North Carolina Newspapers

"‘Believing that an informed campus is a Key to Democracy’ ’
■ B
The original aim of tiie
school was to educate teach
ers. Bennett soug-bt only those
who had already obtained the
rudiments and who could read
the Third Reader at the time
of entrance.
During the first commen
cement exercises held on May
19-20, 1875, the public was
able to witness first-hand the
accomplishments of the stu
dents who were most serious
about this opportunity to grain
an education. During the ex
ercises which were held at
the Church, students partici
pated in selected readings, re
citations, dialogues, and
Even though whites public
ly admitted their approval of
the institution, little or no
aid was given to the develop-
' ment of Bennett. The blacks
of the area siupported the
seminary with encourage
ment and what money could
be raised. A “collection for
land” in May of 1875 from
the blacks of the Methodist
Church netted $105. A Society
agent made the following re
This amoimt was made up
of sniall contributions, the
Sabbath - school children
bringing their pennies, which
at the suggestion of their
parents and pastor, they have
been saving for this purpose.
One little fellow, who had
received a Sabbath-scbool
prize of a dollar, brought it
and placed it on the altar.
The next principal was
Rev. Edward O. Thayer, a
graduate of Wesleyan Uni
versity in Middleton, Conn.
He arrived in Greensboro on
his 23rd birthday right after
his college graduation in 1875.
Upon his arrival on Decem
ber 4, he described the col
lege thus:
“The seminary was a day
school, held in the unfinished
basement of Warnersville
Church. I taught with the
help of one colored assistant,
classes from the first reader
to theology. The only prop
erty was twenty acres in the
outskirts of Greensboro.”
During Rev. Thayer’s five
and one-half years, seven
acres of land were added to
the property. A $10,000 gift
from Lyman Bennett made
possible the construction of
the first building which was
completed in 1878.
The trademark of the col
lege, the bell, was acquired
in 1878, as a gift made pos
sible by Lyman Bennett and
his contacts in Troy, N. Y.
The 250 pound bronze bell
bears the inscription: ‘Ben
nett Seminary. From Friends
in Troy, N. Y. ‘To proclaim
liberty to the captives, and
the opening of the prison to
them that are boimd.’ Isiah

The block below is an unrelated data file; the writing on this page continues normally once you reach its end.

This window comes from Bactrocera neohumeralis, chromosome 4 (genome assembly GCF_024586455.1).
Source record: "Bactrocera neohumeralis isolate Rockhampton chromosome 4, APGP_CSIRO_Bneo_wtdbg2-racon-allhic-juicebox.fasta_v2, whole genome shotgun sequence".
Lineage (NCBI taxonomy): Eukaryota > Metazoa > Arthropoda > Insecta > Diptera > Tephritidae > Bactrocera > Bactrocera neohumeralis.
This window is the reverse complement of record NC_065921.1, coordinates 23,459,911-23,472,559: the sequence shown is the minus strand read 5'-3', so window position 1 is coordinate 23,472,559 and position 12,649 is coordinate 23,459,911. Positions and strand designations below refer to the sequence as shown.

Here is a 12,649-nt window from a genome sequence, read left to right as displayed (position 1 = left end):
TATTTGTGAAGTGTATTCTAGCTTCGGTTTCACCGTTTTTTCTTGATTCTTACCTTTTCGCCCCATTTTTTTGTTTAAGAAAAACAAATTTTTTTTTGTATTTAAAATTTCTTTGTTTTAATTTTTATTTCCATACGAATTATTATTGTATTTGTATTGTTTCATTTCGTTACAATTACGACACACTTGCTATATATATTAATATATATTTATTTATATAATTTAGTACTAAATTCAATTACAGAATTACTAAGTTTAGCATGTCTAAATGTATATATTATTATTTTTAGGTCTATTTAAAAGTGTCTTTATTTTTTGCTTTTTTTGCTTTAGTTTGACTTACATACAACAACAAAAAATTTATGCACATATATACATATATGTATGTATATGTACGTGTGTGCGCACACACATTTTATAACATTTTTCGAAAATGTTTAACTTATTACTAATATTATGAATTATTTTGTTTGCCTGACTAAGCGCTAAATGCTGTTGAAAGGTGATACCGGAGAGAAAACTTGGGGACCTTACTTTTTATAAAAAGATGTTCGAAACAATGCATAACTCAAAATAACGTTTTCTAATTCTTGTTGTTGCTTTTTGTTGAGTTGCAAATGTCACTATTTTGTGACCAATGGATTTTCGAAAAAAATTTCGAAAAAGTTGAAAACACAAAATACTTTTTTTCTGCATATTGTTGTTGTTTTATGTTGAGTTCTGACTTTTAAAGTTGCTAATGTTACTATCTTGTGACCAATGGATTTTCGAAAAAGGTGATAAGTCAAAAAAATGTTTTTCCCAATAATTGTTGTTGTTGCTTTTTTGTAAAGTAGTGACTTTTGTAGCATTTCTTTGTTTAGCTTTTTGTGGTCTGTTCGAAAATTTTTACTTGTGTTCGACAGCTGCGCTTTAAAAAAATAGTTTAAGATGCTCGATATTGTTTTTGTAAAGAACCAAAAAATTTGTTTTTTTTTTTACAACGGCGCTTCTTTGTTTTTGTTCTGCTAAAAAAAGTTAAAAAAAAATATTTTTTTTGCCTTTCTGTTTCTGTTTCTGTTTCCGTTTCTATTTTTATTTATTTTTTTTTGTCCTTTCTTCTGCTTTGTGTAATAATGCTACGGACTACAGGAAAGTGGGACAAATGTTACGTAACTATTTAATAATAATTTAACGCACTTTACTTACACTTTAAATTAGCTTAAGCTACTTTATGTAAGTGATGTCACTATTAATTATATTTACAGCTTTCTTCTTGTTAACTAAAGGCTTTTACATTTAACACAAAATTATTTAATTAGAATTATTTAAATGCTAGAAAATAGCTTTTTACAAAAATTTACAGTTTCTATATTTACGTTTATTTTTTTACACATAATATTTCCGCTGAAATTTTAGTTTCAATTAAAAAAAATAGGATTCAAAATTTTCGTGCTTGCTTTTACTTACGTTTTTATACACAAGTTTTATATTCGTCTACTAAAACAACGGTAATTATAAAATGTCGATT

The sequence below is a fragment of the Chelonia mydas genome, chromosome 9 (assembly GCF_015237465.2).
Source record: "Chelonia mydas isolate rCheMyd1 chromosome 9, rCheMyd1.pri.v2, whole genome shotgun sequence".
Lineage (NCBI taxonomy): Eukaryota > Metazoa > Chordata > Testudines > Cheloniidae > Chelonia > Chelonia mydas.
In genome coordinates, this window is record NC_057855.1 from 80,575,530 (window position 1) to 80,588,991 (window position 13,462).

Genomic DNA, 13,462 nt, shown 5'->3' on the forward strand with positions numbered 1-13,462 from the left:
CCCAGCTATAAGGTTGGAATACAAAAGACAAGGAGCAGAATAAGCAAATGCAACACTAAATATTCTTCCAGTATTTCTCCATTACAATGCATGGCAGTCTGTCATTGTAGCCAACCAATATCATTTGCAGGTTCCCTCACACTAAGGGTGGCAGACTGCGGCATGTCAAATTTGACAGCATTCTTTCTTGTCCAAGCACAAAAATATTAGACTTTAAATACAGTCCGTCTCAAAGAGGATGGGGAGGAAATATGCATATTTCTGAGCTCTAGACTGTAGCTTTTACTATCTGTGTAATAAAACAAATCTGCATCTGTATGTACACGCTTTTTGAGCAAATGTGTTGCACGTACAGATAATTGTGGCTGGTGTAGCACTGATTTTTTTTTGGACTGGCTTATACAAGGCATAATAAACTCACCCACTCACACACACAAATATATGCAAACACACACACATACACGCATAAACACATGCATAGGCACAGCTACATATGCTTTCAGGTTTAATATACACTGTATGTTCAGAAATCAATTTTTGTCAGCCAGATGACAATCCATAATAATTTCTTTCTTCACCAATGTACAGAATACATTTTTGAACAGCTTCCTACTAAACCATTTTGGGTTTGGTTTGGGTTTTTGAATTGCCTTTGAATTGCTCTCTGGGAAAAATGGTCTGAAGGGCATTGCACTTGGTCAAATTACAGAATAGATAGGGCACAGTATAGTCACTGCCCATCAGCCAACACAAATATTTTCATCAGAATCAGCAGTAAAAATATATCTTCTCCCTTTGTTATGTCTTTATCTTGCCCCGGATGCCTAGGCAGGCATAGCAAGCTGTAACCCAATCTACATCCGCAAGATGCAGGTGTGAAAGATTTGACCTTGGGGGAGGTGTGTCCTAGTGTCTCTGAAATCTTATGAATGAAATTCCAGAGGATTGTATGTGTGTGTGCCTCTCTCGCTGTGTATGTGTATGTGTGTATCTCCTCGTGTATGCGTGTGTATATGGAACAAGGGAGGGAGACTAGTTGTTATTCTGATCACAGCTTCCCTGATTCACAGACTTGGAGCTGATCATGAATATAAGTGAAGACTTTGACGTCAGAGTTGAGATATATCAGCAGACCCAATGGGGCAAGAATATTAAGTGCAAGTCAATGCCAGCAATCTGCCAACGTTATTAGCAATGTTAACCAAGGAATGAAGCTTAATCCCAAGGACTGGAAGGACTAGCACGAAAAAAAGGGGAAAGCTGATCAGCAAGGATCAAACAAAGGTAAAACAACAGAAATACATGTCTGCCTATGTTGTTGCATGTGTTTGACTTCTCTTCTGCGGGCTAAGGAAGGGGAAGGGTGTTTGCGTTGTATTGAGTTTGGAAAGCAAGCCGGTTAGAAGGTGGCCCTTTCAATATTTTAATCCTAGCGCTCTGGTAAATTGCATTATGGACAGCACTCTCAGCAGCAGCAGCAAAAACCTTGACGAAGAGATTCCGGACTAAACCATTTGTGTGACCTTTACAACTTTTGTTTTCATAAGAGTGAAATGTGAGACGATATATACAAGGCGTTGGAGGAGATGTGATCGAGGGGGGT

In the same year an organ
and a collection of several
hundred books were housed
in the new building.
Financial support was ren
dered by other citizens of
North Carolina. The North
Carolina Conference gave
some money for the erection
of the first building. How
ever, the total collections to
the Freedmen’s Aid Society
in 1878 amounted to only
eighteen dollars. Substantial
amounts were received each
year from student fees: June,
1876, $74.45 in rent and tui
tion; May 1877, $133,17 in
tuitioq and donations; 1879,
$201 in tuition; and 1980,
$183.50 in tuition. In order to
be indei»endent and self-sup
porting, the seminary tried
to collect as much as possible
through tuition. Due to the
competition of rival schools
in the area, Bennett was not
able to demand complete fees,
about $25.00 a year from aU
the students. At the same
time the Freedman’s Aid So
ciety realized that few stu
dents could save enough from
their wages to pay the entire
costs of education.
Bennett Seminary sought to
train ministers and teachers
for effective work among
their own race. Thayer re
ported that all students were
not coming with these ideas
in mind. He mentioned that
some came only because their
parents sent them, or because
of the respectability gained
from an education.
Thayer’s first faculty con
sisted of himself and one as
sistant; however, by 1878 the
faculty was enlarged and
Thayer, himself, received his
Master of Arts degree from
Wesleyan University.
Bennett Affair
Well Received
The Bennett Chapel rocked
with “pure down home soul”
as the Bennett College Music
Department paid tribute to
Mabalia Jackson in a two-
hour presentation of black
gospel music rendered by
members of the college com
munity, North Carolina A&T
State University, and the gen
eral community, on October
Narrated by Bennett’s own.
Miss Black North Carolina,
Sylvia Freeman, the program
consisted of various forms of
black expression with stress
on black gospels. Miss Free
man ’73 cited excerpts from
Mahalia Jack§on: A Portrait.
Later during the -course of
the show she rendered a se
lection, “Precious Lord,”
which was well-received by